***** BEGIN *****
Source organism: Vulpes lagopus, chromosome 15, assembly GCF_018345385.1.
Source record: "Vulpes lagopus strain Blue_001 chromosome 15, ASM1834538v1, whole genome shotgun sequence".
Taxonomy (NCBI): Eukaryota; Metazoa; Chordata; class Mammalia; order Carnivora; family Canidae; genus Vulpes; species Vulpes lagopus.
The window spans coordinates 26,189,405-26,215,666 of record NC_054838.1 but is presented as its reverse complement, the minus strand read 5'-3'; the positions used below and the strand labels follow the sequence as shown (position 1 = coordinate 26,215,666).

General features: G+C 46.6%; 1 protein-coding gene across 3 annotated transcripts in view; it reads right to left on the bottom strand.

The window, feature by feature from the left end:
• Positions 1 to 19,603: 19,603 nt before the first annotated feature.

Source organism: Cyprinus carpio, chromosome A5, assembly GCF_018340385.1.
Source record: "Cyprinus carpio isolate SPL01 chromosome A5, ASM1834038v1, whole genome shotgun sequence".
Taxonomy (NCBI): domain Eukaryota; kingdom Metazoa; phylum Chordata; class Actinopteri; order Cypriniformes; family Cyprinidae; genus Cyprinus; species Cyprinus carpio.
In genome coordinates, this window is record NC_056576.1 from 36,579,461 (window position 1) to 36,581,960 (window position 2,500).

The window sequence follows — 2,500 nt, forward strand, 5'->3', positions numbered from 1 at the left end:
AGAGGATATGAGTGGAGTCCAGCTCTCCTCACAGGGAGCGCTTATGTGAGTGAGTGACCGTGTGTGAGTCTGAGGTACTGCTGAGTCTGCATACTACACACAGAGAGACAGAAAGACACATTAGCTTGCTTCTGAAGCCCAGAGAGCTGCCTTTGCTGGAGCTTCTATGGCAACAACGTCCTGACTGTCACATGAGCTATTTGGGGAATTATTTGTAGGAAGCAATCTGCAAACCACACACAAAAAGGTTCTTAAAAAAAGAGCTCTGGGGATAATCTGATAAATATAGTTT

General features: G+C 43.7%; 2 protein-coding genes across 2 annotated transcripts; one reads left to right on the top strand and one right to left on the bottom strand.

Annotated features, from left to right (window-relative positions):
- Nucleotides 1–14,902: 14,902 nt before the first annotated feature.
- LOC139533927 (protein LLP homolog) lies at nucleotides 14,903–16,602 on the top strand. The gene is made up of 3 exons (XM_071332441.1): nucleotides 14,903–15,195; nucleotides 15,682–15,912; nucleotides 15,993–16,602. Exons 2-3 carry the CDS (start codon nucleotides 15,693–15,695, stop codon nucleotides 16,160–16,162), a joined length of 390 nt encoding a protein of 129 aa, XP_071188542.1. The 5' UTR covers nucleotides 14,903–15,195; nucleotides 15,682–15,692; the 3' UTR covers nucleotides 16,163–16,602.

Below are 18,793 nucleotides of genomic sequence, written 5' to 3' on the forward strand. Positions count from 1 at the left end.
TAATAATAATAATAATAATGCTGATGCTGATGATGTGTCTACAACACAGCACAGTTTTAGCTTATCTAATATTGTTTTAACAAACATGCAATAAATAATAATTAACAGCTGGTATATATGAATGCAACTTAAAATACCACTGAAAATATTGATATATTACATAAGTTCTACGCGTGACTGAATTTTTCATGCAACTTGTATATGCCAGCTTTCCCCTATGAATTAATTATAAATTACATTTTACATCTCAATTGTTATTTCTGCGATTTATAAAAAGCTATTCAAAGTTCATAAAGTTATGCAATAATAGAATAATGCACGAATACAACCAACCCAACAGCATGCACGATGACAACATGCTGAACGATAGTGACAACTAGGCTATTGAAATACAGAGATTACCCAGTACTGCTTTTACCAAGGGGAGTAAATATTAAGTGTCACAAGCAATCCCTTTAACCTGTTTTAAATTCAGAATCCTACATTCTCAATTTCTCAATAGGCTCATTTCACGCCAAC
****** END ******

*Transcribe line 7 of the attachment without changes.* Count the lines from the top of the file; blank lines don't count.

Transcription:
• Positions 1 to 19,603: 19,603 nt before the first annotated feature.